Format: DVD
Having grown up just a few miles from where the events of THE INFORMANT! took place (though I was just a kid at the time), I may be rather partial to the film; after all, Matt Damon and much of the supporting cast has the personality down pat, with a few aside-jokes that definitely capture the atmosphere of East-Central Illinois. But you don't have to be from here to appreciate the film's humor; you just have to be patient.

Why? Because THE INFORMANT is a slow burner. It's the story of Mark Whitacre, who decides to blow the lid on some illegal doings at the corn-processing plant where he works. Whitacre, however, is anything but the ideal witness--but it takes about two-thirds of the movie to find that out. Kudus to Joel McHale and Scott Bakula as the FBI agents in charge of Whitacre's case, and Soderbergh for actually making a movie of this; and a tip-of-the-hat to Matt Damon, who turns in a nuanced performance. But the character doesn't really build until the third act, which is the when the movie turns from humor to poignancy, and we realize the real tale here.

The thing is, it's just hard to forgive THE INFORMANT its slow build-up. Real hard. It's worth the effort; a lot of the humor is subtle, and the film progressively gets darker, until you realize this isn't a feel-good comedy after all. But it takes so long getting there, a large part of the audience is bound to stop caring. Thus, THE INFORMANT! is for patient fans of comedy (of which there are painfully few today). If nothing else, see it for Damon's spot-on performance; he and Bakula especially are taking this film and running with it, for better or worse (mainly better).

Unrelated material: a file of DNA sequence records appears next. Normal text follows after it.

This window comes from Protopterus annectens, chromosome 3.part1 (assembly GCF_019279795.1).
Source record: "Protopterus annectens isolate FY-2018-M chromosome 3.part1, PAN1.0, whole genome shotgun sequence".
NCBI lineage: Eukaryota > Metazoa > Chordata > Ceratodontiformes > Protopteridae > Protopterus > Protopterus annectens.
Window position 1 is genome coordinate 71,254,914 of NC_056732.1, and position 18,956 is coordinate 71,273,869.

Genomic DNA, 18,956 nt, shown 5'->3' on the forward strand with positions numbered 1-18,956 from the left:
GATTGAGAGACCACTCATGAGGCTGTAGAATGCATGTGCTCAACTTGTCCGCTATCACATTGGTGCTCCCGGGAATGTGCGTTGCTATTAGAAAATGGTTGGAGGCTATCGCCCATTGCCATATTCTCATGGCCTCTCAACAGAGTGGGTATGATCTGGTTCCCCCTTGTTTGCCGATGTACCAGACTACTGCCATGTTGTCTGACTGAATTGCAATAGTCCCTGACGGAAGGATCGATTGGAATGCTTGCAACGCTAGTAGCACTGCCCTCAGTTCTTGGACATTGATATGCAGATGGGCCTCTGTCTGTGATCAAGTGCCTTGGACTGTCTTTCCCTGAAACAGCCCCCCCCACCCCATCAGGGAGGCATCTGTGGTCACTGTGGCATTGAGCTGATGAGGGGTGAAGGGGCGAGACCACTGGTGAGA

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2 of 2 people found the following review helpful By Tom S on August 19, 2014
Format: Amazon Instant Video
To dream, perchance to sleep… There are many, many people who thought “Inception” was the simply
one of the best movies ever. Likely you are male, 13-24 years old. Clearly I’m in the minority here (oh,
and a little beyond that age demographic). Although I have to give the film credit for its use of
interesting special effects, it misses the mark somehow.
Maybe that’s because it didn’t know its mark.
Was it an action movie, a cerebral exploration, or video game? During some scenes, I wondered why I
wasn’t handed a joy stick with my ticket stub. I’m on this level, then that level, will I break through to
the top level? Will I get shot at, blown up, or just plain sent into limbo? I love the sent into limbo part—
that part rocks!
Leonardo DiCaprio plays Cobb, a skilled thief who uses the technology of his day to enter the dreams of
his victims. He is given what seems to be the last chance he might have to redeem himself and see his
children again. But the task is formidable, to enter a dream and actually insert an idea into the victim’s
mind (called “inception”).
The problem is I’m not swept away by the scenes in what are supposed to be dreams. And I’m not
looking for the colorful dreamscapes in a film such as “What Dreams May Come” (1998) which also
didn’t hit its mark. But the dream sequences here were more like a dark night in Gotham (yes, I think we
all know by now that Christopher Nolan of “Dark Knight” fame was the director behind this one).
Although the acting was excellent, some of the parts were miscast. Ellen Page as DiCaprio’s assistant
was perhaps not the most convincing pick.